These men were on a mission. They did not wait around to be asked by someone to sponsor them. They went out searching for other alcoholics to work with.

xvii: 1 Hence the two men (Bill W. and Dr. Bob) set to work almost frantically upon alcoholics arriving in the ward of the Akron City Hospital.

Bill and Lois abandoned their lives with enthusiasm at the idea of working with other alcoholics.

15:1 My wife and I abandoned ourselves with enthusiasm to the idea of helping other alcoholics to a solution of their problems….I soon found that when all other measures failed, work with another alcoholic (addict) would save the day. (AA Big Book)

Sponsorship is more of an art, rather than a science. As we do it more, we develop our own style. We discover, over time and with practice, what works best for ourselves, and for the other person we are sponsoring.

Furthermore, sponsorship it is a symbiotic and mutually reciprocal relationship: by giving to others, we receive back, just as much, if not more from the other person.



The AA Big Book says:

Practical experience shows that nothing will so much insure immunity from drinking as intensive work with other alcoholics. It works when other activities fail. This is our twelfth suggestion: Carry this message to other alcoholics!…. (89:1)

Life will take on new meaning. To watch people recover, to see them help others, to watch loneliness vanish, to see a fellowship grow up about you, to have a host of friends – this is an experience you must not miss. We know you will not want to miss it. Frequent contact with newcomers and with each other is the bright spot of our lives. (89: 2)

Sponsorship is a natural outcome of living in Steps 10, 11 and 12. The daily discipline of prayer, meditation, inventory and surrendering to a food plan polishes one’s soul and reveals our inner light.

We have an opportunity to be of service and to be truly useful to other people because now we have something to offer. “Our job now is to be at the place where we may be of maximum helpfulness to others.”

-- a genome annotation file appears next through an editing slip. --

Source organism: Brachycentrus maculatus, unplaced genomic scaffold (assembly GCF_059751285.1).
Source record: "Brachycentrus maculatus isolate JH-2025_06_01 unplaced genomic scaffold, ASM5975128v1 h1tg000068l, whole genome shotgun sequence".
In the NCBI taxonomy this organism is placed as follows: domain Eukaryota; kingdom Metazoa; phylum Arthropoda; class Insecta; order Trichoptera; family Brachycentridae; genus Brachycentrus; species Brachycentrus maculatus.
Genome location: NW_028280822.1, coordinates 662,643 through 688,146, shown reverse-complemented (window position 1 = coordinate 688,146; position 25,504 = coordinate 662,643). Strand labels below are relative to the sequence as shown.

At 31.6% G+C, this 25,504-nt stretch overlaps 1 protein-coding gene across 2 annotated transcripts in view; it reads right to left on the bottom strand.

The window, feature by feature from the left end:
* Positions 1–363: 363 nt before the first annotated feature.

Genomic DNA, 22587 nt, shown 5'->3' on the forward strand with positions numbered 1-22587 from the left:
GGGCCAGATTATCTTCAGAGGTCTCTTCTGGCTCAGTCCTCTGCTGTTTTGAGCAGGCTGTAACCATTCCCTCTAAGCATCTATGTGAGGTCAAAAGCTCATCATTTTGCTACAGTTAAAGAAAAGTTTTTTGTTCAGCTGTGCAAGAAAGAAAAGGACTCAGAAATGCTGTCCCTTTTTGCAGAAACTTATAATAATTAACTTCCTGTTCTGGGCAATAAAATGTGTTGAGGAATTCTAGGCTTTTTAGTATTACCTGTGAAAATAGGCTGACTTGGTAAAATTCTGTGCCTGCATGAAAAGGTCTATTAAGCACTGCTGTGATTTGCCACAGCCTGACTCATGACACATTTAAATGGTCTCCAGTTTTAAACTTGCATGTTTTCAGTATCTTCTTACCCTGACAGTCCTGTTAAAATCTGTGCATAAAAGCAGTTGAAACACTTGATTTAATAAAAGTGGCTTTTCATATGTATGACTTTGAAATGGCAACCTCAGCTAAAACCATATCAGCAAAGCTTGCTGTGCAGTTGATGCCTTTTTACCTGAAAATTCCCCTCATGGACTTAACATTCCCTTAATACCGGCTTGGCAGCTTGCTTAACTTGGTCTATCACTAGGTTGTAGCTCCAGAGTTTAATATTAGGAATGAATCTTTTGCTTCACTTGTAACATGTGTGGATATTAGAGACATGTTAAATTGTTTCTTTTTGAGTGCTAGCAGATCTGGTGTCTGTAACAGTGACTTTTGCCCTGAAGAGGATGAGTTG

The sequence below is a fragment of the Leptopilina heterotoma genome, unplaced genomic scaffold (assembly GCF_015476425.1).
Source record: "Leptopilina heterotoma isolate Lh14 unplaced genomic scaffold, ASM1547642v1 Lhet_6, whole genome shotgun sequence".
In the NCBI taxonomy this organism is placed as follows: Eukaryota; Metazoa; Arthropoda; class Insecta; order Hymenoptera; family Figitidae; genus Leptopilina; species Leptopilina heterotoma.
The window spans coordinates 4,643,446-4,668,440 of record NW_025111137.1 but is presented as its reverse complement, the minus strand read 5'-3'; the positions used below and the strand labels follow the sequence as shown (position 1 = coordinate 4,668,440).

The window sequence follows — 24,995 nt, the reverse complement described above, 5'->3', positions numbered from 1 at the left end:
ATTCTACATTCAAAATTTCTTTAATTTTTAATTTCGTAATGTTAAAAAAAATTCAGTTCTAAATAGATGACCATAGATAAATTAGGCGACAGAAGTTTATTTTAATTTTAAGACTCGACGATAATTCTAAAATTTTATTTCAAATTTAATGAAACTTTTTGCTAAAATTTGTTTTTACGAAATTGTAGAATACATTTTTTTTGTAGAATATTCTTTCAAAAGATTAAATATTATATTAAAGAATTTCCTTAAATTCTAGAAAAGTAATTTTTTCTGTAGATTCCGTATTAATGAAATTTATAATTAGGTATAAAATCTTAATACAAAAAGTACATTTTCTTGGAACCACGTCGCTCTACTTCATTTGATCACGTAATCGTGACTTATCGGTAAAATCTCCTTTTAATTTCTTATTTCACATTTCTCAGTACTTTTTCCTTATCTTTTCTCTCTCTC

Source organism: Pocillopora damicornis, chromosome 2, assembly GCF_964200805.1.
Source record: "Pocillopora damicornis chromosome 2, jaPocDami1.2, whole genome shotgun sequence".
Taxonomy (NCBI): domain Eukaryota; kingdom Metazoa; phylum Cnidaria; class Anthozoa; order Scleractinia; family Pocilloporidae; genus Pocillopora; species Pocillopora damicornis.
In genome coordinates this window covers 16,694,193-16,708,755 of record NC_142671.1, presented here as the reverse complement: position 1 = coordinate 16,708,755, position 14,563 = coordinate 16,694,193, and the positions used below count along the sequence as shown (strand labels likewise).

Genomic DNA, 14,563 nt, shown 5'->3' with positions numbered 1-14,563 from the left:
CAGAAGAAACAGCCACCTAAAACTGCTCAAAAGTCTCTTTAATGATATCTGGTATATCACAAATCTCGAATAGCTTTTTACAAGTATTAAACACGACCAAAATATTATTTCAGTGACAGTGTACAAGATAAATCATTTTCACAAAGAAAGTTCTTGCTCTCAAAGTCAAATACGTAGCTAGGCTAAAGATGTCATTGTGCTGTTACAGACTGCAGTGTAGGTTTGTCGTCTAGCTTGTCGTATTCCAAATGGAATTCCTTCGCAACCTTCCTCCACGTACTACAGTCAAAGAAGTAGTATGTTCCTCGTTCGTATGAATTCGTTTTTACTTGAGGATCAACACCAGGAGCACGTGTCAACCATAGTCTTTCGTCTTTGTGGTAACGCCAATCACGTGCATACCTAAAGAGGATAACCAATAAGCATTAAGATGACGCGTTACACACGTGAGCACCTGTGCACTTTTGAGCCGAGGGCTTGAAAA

The AA Big Book further advises us:

“It is not the matter of giving that is in question, but when and how to give. That makes the difference between failure and success. The minute we put our work on a social service plane, the alcoholic commences to rely upon our assistance rather than upon God.”

Finally, I wanted to share this wonderful story, which will hopefully inspire everyone to appreciate the special gift of sponsoring another person “who is sick and suffering.”



This story is from a wonderful book by Ernest Kurtz and Katherine Ketcham (1992) “The Spirituality of Imperfection.”

There is a Sufi story:

Past the seeker as he prayed, came the crippled and the beggar and the beaten. And seeing them, the holy one went down into deep prayer and cried, “Great God, how is it that a loving Creator can see such things and yet do nothing about them?”

And, out of the long silence, God said, “I did do something about them. I made you.”

As addicts, we are blessed with a unique and special opportunity. God, in His wisdom, created us with this specific challenge so that we can helpful to others who share our disease.

Sponsorship is not only a service. It is truly a gift and a privilege.

We have so much to be grateful for.

I hope this information is helpful!

In love and service,




Quotes are taken from The Original Manuscript.